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Competition rocks at Bemidji Curling Club

Lisa and Scott McLean from Seattle, Wash., ring their cowbells to cheer on their son, Derrick, Monday afternoon at the USCA Junior National Championships at the Bemidji Curling Club. See Page 6 for more coverage. Pioneer Photo/Monte Draper1 / 2
Martha Nelson, right, and granddaughters Avery Macleod, 10, left, and Anna Macleod, 8, wait for their food Monday afternoon at the Bemidji Curling Club kitchen window. The family is hosting the men's National Junior Curling Championships team from Alaska. Pioneer Photo/Molly Miron2 / 2

The wild rice soup and fry bread were hot and so were the teams as the United States Curling Association Junior National Championships headed into the week Monday.

Young curlers from as far away as the East Coast, state of Washington and Alaska greeted each other with "Good Curling" and took their turns on the ice.

Marv Roxstrom - assisted in the kitchen by Clayton Braaten and Doug Hood wearing a "The Pizza Man Delivers" T-shirt referring to Olympic curling medalist Pete Fenson, who owns Dave's Pizza - said the lunch specials will reflect locally produced products all week. Monday's was the KC's wild rice soup and fry bread. Other specials feature pancakes with Red Lake Nation Foods syrups, pizza from the Peppercorn, Dave's Pizza, pulled pork sandwiches with Beer's Black Dog Barbecue Sauce and Red Lake walleye at the Saturday post-competition banquet at the National Guard.

Roxstrom noted Monday that by 1 p.m. the wild rice soup was nearly finished and the customers were increasing.

"We have 300 people (at the championships) but a lot of places to eat in town," he said.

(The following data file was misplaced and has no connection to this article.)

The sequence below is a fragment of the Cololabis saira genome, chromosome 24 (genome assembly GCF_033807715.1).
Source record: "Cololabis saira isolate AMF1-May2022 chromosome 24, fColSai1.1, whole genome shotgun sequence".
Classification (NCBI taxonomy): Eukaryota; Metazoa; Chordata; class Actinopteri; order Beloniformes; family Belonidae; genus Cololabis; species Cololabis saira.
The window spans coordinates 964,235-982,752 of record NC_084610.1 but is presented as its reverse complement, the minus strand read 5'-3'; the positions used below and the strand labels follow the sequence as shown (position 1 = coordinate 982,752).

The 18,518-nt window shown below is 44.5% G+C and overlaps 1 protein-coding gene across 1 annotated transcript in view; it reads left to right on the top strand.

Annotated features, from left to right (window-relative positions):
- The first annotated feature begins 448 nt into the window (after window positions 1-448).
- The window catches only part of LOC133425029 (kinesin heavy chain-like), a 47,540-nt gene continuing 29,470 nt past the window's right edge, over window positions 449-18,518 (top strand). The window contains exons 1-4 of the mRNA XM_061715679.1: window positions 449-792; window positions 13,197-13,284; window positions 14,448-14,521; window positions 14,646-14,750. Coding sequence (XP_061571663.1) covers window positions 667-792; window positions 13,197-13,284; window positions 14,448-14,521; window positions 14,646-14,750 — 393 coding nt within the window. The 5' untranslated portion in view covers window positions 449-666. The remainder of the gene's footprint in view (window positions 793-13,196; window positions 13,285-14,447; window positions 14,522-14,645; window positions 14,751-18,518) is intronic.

Roxstrom counted the 100 curlers on the 20 teams, at least 20 coaches, ice makers and officials, as well as the spectators. He said all the spectator seats had been sold, mostly to supporters of teams from other states.

"You're looking at 150 bucks for a seat," he said.

Shelly Dropkin from Massachusetts and Kaaron Ross from New Jersey made up snack boxes of fruit, granola bars and peanut butter crackers for members of the East Coast Grand National Curling Club.

"They have a 5-minute break with their coaches, so we throw food at them so they can keep their energy up," said Ross.

Dropkin said they flew on Friday to Minneapolis and drove from there to Bemidji missing the weekend's storm by a day.

"I think they're having a great time," said Kevin Fenner, coach for Bemidji's Trevor Andrews Rink - Andrews, skip; Aaron Tasa, third; Nic Wagner, second; and Mark Fenner, lead. The team also recently added Ben Wilson, who attends the University of North Dakota in Grand Forks with Wagner.

"They're seeing a lot of good curling," Kevin Fenner said.

He said the curlers seem to like the new electronic-sensor-equipped rocks supplied by the U.S. Curling Association. The Junior Championships in Bemidji are the first to use the new rocks that make it unnecessary for judges to watch the hog line to make sure the curlers release the rocks fairly.

"They seem to run true," Fenner said of the rocks as he watched the skips shouting directions.

"(Shouting) is part of the game," he said. "I don't know if it helps."

Looking out over the teams from the observation window, Fenner said he expects some of the youngsters competing at the Junior Championships are future Olympians.

Another group of spectators, Martha Nelson of Bemidji and her granddaughters Avery Macleod, 10, and Anna Macleod, 8, were paying special attention to the boys' team from Alaska. Nelson said she and the girls' grandfather, Alan Korpi, are hosting the Alaska boys and promised their guests they wouldn't root for Bemidji's Andrews Rink. However, as of Monday, the Minnesota rinks were ahead of Alaska in the standings.